8. The doors. Outside doors need to be solid
wood or metal, with hinges on the inside and deadbolts that extend
at least 1½ inches to 2 inches into the frames. Secure a sliding
door with a snugly fitting dowel in the track.
"I'm not a big fan of windows in the door, unless
they are high enough that you can't reach the handle," says
Fish. "French doors are the most difficult things to secure."
Options: vertical deadbolts at the top and bottom of the doors.
If you don't need the door as a fire exit, consider a double-barreled
deadbolt, which has a key lock on both sides. Keep the key near
the door but out of sight and reach from the outside. Otherwise,
outfit the door with an alarm or motion sensor.
9. Get alarmed. Get a monitored security alarm.
And you want one that rings at your home as well as at the monitoring
station, says Philadelphia Police Corporal Jim Pauley. "You
want the person to know there's a system. As a homeowner, you want
them out of there."
10. Windows 2002. When it comes to ground floor
windows, you might consider something stronger than the usual thumb
locks, according to O'Neil. If you can afford a locksmith, you can
get keyed window locks -- the kind that uses a deadbolt. Two warnings:
always keep the key in the same place (near the window, but not
visible from the outside) so you can find it in the dark in an emergency.
This is a better option for first-story windows that you won't need
as exits in a fire. And it's not a great idea in homes with kids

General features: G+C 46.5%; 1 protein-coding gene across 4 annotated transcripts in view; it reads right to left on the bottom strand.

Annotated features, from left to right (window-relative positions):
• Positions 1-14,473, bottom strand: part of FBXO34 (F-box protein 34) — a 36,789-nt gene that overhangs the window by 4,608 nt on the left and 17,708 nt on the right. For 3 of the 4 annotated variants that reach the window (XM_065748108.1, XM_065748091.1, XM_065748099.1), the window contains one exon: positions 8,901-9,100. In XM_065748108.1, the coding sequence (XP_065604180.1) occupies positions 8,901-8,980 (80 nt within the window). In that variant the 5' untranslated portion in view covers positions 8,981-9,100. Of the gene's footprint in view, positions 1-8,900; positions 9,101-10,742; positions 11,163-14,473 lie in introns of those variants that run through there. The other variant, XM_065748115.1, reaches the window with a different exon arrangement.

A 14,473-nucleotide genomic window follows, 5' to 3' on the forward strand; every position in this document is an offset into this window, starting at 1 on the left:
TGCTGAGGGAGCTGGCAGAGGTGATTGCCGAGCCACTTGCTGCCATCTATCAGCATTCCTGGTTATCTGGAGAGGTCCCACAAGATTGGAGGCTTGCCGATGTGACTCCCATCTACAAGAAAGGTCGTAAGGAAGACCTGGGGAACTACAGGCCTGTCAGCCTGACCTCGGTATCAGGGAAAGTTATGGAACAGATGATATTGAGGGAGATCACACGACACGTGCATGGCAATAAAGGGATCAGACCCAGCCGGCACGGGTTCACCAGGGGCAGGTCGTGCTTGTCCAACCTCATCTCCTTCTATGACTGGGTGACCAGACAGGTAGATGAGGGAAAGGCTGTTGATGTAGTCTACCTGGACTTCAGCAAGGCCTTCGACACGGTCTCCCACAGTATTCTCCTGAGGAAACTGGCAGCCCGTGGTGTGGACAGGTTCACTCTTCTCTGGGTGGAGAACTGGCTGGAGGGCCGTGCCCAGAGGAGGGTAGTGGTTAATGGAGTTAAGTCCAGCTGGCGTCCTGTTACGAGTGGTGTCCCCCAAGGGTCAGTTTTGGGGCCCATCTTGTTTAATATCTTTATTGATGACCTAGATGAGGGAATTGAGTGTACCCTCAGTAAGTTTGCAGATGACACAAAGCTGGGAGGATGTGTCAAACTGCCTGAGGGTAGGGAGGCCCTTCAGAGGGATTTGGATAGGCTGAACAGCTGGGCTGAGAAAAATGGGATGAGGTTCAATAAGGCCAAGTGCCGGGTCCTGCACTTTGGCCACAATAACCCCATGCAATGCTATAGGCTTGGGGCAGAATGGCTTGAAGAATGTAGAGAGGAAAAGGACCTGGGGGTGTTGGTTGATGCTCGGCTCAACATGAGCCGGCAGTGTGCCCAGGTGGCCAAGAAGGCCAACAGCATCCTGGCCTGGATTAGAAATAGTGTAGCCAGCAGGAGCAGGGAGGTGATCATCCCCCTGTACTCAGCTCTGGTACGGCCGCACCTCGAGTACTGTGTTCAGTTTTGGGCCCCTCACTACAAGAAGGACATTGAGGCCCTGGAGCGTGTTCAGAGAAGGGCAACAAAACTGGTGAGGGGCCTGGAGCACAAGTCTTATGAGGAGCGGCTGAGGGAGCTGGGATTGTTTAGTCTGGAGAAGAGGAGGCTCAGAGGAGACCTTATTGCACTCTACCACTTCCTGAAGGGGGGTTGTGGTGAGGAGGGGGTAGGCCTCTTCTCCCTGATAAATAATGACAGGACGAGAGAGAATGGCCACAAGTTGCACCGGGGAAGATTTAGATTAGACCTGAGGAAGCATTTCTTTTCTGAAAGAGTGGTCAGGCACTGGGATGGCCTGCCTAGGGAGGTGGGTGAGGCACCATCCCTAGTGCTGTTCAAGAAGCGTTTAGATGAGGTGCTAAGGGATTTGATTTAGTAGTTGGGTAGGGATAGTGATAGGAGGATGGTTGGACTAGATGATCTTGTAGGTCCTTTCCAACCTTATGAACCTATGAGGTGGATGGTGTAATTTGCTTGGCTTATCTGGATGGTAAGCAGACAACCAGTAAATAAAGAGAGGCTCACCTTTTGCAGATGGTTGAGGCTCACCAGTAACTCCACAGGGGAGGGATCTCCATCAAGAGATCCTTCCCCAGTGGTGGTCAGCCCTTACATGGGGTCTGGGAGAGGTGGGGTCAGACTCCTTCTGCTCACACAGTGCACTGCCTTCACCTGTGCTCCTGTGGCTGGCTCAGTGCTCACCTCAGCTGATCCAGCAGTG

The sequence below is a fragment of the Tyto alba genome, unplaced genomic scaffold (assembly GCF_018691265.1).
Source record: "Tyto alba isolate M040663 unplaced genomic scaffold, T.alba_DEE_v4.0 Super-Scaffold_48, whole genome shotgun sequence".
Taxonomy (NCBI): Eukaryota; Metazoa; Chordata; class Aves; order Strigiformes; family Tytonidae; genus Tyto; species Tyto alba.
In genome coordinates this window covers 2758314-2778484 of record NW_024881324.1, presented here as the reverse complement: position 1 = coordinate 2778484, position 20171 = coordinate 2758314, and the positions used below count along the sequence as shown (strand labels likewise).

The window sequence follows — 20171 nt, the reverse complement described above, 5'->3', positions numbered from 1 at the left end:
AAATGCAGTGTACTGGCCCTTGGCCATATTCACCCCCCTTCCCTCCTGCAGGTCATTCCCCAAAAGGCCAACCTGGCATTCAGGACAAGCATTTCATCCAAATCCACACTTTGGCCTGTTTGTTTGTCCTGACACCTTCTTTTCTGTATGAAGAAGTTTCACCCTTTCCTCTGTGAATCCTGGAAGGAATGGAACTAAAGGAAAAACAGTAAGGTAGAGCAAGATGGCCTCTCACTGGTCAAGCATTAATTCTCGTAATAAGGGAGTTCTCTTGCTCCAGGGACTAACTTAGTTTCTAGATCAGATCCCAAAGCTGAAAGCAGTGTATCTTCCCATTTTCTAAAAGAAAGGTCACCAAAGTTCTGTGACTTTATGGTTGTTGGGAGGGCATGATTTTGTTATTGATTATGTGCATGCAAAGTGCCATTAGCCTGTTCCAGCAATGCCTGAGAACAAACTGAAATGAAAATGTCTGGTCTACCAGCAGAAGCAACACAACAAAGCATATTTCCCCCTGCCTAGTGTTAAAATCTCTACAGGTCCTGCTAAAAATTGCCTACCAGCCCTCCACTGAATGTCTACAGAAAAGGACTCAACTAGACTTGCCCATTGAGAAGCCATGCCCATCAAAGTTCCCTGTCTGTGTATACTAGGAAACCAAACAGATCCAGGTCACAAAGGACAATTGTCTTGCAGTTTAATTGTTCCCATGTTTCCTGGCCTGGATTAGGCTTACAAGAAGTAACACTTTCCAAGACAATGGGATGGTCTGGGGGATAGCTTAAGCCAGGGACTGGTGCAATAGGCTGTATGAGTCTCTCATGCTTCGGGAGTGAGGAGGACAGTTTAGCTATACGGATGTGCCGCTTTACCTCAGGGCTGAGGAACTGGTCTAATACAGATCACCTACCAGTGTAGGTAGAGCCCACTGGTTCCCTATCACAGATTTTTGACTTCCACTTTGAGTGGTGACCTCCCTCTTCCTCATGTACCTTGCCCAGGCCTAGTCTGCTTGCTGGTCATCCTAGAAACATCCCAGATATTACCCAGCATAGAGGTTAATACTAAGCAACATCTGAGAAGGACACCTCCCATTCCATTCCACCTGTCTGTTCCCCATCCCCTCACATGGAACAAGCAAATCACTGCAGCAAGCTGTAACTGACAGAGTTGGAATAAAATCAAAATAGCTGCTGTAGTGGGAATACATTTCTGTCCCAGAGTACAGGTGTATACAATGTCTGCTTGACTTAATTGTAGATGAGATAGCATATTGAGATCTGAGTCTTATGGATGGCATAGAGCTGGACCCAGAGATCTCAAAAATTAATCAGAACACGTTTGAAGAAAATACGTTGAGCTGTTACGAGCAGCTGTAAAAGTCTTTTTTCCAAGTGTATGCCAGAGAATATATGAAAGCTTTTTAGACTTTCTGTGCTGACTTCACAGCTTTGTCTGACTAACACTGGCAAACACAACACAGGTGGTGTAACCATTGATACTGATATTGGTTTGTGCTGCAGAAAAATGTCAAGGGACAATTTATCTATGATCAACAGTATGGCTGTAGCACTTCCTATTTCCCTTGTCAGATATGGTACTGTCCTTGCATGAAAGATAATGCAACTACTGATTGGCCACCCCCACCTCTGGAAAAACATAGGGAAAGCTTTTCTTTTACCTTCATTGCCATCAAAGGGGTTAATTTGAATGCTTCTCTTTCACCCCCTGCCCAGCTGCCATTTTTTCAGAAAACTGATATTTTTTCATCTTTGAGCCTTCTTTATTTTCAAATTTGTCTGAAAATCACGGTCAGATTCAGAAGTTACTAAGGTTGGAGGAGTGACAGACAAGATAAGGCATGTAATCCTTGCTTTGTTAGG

or people with impaired dexterity, since they might not be able
to remember where the key is in an emergency or be able to work
the lock quickly if they need to escape a fire.
If you don't want to spring for a locksmith, you can
drill a thin hole at a 45-degree angle in each window sash and drop
a small-headed nail snugly in the opening, says O'Neil. Leave enough
of the nail sticking up that you can pull it out easily in case
of a fire. As with other window locks, you don't want to use them
on windows you'll need for an exit -- or if you have people in the
house who couldn't easily pull out the nail.
11. Lock up ladders. If you, or a neighbor,
leave a ladder lying around, you're giving thieves an invitation
to try the usually less-well-guarded upstairs windows. Either put
ladders away or chain them securely to something heavy. If you're
having work done on your home, treat windows near scaffolding as
if they were on the ground floor for the duration of the project.
12. Super cuts. Trim bushes and trees so that
all your doors and windows can be seen from the street. If thieves
have no place to hide, your home becomes a less attractive target.
And a mowed lawn or shoveled walkway is a sign that people are home.
13. Hide your toys. When you get that new 50-inch
flat-screen TV, don't leave the box out at the curb for a week,
says Ranne. Instead, take it just before the trash collectors come.
Better still: carry it to a nearby dumpster.
14. Ssssshhhhh! You want to tell the world
about the great deal you got on that two-week cruise to the Caymans,
but save the crowing until you return. Otherwise, you might come
home to an empty house. While your co-worker or postal carrier is
probably totally trustworthy, you never know whom they'll tell,
says Richter. Instead of putting the mail and newspaper on hold,
arrange with a friend or relative to pick up newspapers and mail
in your absence.
15. Look out for yourself. "Don't be paranoid,
but have a general sense of what's going on around you," says
Pauley. You might be mentally preoccupied with what's going on at
work or with a family situation. But being aware of your physical
surroundings is a great security habit, and a good lesson to teach
"Be aware of your lifestyle, what you're doing
and who you are," says Richter. "Look at it from the outside,
and do everything you can to minimize being a victim."
Dana Dratch is a freelance writer
based in Atlanta.
-- Posted: Sept. 4, 2002